It is no secret that federal law enforcement wants access to a lot of computer data, whether that lives in the cloud, on your machine, or on the servers of web-based services you use every day. The Department of Justice issues five gag orders to Microsoft per day demanding that Microsoft allow them to search cloud data while at the same time telling Microsoft they can’t tell the targets about it. The FBI recently argued to a court—successfully—that it should be allowed to hack computers without a warrant because computers can get hacked by other non-government actors anyway.
Right now, the annual Intelligence Authorization Act is making its way through Congress. It contains a terrible provision seeking to allow warrantless access to people’s browser history.
A provision of the authorization bill would allow the Federal Bureau of Investigation to use national security letters, which do not require a warrant, to compel companies such as Alphabet Inc’s Google and Facebook to hand over certain Internet records. These would include email metadata, some browsing history and social media log-in information.
As Senators Ron Wyden and Martin Heinrich point out while explaining their opposition to the bill over at Slate, your browser history likely contains a massive amount of personal data.
If you know that a person is visiting the website of a mental health professional, or a substance-abuse support group, or a particular political organization, or a particular dating site, you know a tremendous amount of private and personal information about him or her. That’s what you get when you can get access to their web browsing history without a court order.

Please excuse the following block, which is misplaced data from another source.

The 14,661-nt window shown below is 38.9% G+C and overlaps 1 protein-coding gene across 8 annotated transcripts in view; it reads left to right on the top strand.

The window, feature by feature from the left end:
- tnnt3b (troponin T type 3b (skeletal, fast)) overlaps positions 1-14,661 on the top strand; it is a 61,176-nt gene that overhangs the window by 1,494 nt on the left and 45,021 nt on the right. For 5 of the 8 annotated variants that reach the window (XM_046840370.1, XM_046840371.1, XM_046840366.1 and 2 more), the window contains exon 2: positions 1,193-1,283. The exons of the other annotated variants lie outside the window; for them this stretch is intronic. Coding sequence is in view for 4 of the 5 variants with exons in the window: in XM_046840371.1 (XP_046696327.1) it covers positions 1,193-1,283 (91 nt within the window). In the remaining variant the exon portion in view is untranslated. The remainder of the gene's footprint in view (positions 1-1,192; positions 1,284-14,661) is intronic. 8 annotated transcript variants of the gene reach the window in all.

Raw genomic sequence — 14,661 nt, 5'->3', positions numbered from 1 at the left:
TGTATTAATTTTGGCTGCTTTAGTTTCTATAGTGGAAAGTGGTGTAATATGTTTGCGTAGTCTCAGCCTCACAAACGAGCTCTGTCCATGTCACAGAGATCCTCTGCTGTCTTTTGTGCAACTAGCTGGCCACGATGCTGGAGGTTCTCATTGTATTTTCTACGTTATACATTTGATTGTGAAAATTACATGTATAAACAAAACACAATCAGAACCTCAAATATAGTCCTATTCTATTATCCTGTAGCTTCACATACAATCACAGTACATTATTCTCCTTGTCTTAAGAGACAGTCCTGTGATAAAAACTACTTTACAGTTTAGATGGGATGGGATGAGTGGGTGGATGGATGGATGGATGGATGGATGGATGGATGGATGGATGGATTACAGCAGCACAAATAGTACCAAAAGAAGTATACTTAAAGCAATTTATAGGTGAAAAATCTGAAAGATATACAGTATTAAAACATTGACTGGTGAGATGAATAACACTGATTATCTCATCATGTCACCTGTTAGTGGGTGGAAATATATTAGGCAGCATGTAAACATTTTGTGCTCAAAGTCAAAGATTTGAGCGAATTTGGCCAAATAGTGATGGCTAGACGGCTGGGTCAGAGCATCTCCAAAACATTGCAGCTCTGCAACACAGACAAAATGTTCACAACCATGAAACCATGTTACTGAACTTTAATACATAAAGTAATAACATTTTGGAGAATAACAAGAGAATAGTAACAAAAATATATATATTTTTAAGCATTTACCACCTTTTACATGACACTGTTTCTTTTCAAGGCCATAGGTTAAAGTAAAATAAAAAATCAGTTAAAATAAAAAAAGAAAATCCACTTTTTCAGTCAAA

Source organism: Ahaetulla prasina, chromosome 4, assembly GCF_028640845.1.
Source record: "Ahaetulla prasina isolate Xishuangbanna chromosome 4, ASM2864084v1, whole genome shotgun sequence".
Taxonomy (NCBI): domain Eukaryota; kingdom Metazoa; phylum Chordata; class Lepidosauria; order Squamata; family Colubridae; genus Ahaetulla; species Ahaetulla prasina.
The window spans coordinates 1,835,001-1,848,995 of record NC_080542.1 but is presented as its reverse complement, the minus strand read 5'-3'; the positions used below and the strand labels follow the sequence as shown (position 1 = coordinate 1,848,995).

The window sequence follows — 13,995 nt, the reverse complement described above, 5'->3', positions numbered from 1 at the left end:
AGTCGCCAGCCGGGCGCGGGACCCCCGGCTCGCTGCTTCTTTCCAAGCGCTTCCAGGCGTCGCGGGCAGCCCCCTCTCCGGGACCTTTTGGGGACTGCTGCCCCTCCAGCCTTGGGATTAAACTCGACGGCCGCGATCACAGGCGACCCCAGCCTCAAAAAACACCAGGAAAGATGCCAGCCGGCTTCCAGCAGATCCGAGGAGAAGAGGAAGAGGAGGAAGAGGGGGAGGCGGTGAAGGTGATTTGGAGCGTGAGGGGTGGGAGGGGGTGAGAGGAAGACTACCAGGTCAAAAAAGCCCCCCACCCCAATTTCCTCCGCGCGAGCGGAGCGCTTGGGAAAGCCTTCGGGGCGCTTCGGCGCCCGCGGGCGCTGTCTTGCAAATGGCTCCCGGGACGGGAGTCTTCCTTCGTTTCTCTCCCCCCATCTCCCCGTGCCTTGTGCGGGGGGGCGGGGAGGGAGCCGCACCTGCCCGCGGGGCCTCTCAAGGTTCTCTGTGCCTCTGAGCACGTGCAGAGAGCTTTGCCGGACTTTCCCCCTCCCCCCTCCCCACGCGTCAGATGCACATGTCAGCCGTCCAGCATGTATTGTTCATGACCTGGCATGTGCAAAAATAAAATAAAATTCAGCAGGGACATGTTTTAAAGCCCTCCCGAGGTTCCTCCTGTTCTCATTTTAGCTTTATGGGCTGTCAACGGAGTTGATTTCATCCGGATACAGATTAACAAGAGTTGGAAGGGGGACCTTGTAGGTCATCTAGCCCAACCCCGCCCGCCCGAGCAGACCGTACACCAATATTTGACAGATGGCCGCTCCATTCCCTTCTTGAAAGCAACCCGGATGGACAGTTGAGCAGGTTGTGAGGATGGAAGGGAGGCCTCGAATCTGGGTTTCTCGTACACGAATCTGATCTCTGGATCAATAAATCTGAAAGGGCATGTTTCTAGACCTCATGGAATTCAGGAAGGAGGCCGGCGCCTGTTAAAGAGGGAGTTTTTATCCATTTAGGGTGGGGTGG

For attorneys, of course, there is a concern that your browser history might include information about your clients: online research you have conducted, addresses you’ve looked up that could pinpoint a client’s location, etc. And that doesn’t even begin to address the fact that it would scoop up your sensitive private information as well.
There are ways, theoretically, to keep browser history off the books if this bill were to pass. Major browsers allow you to browse privately, ensuring that they don’t save your data. (Privacy advocates would tell you to do this all the time, but doing so means you lose the convenience of all of your bookmarks and history being accessible, which many people don’t like.) That said, it shouldn’t be incumbent upon you, as an end user, to take steps to keep that data private. It is the exact sort of information which should require a warrant. Here’s hoping the bill—at least this portion of it—fails.